From Abstinence to Harm Reduction Advocates Say Medication Assisted Treatment for Substance Abuse is Saving Lives

Those suffering from asthma, diabetes and heart disease can pick up medications to treat their chronic conditions at any number of pharmacies — without stigma. Yet, those with substance use disorder, another chronic condition, are treated differently even in accessing their medications.

“To have to go to an identified location every day to get medication for your chronic illness is just discriminatory on its face,” said Kevin Irwin, director of operations for the Seacoast-area Integrated Delivery Network, speaking specifically of methadone clinics that dispense a synthetic opioid as part of medication assisted treatment (MAT) for those addicted to opioids.

“Lots of people receive medications for chronic illnesses, whether it’s for a month or it’s for a lifetime or any time in between,” Irwin continues, “and we would never make people do that for their depression medication, for their diabetes medication, for their tobacco patch. Right? We would never make people do that.”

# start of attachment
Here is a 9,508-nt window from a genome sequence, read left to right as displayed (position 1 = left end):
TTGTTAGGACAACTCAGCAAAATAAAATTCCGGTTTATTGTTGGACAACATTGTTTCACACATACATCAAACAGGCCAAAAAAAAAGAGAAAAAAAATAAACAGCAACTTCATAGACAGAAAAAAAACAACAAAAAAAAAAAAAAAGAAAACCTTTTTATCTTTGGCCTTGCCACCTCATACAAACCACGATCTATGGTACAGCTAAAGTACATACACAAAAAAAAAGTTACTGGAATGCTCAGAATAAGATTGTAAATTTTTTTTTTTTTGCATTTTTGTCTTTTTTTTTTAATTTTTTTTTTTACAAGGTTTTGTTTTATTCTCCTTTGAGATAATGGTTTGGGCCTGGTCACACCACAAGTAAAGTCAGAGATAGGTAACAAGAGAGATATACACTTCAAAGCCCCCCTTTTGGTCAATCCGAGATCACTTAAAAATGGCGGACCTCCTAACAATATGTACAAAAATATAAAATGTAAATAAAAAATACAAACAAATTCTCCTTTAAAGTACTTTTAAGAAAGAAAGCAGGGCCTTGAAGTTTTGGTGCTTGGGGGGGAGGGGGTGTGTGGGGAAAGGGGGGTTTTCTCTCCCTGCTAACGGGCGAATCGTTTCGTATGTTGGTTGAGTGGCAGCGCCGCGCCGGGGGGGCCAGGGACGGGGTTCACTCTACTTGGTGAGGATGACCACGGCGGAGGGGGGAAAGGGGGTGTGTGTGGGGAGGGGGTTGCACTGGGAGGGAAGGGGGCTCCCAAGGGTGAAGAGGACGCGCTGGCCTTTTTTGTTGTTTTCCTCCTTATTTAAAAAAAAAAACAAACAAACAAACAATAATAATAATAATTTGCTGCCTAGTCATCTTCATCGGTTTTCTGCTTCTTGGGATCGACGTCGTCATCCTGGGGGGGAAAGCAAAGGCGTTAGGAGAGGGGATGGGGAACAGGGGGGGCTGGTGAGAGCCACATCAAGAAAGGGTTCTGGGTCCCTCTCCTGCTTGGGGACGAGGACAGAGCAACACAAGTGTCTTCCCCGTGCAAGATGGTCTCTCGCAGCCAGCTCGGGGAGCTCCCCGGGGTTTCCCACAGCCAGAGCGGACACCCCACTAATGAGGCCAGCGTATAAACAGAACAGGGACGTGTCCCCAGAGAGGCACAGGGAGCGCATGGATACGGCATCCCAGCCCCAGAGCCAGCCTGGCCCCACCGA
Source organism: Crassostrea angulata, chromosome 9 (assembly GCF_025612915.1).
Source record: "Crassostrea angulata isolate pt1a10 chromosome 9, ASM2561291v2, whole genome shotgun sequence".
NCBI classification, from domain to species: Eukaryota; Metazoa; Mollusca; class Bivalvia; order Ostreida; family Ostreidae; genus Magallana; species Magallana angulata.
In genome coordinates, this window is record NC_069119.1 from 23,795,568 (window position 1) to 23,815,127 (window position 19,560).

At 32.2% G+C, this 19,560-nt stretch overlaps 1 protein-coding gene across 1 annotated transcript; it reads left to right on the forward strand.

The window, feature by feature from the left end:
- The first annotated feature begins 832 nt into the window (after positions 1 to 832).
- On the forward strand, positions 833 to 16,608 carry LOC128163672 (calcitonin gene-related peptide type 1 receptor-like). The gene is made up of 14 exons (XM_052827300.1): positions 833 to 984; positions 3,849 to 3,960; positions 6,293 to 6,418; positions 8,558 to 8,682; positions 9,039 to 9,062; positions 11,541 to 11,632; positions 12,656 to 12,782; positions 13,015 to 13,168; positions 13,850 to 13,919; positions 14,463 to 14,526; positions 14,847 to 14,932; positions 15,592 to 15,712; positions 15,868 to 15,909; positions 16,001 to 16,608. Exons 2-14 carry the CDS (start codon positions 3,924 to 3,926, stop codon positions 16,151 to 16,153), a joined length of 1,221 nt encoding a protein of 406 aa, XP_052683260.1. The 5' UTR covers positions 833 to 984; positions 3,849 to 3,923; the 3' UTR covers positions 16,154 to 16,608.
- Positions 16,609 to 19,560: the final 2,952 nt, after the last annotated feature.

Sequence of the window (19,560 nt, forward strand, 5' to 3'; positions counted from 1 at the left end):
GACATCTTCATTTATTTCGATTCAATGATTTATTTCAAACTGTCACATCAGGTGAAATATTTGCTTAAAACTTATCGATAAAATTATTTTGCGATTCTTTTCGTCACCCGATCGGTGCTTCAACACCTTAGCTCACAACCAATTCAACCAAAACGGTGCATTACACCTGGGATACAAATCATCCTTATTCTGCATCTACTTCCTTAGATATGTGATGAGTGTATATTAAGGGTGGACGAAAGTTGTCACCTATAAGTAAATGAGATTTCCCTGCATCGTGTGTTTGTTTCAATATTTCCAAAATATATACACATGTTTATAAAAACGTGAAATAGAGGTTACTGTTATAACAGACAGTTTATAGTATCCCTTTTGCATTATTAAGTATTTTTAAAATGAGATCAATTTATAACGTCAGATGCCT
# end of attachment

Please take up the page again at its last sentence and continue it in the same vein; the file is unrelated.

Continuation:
Irwin leads one of several regional networks, or IDNs, which aim to improve care transitions between providers, promote integrated physical and behavioral health as well as build mental health and substance use disorder treatment capacity. His work has led him to advocate for easier access to MAT services.

“It’s fundamentally discriminatory and in as much as it is discriminatory, it has a lot of built-in limitations,” he said.  “A lot of people can’t, or don’t want to, or aren’t able to do that. Who the hell would want to?”

Methadone is not the only medication assisted treatment available in New Hampshire. In fact, methadone clinics are relatively rare in New Hampshire —there are only about a dozen throughout the state — because of the high regulatory hurdles that need to be cleared to start and maintain one.

Providers who have been authorized by the federal government, such as doctors, nurse practitioners and physician assistants, can also prescribe buprenorphine and naltrexone. The process for getting this medication requires weekly check-ins at first to refill the prescription. These visits are reduced as the patient stabilizes and ideally continues with treatment. But access to this therapy, and specifically to providers offering it, isn’t always easy to come by.

And access is critical to the $45 million hub and spoke opioid treatment model rolled out by the state earlier this year — the success of similar models historically relies heavily on MAT and easy access to it.Read the whole story at partner outlet NH Bar News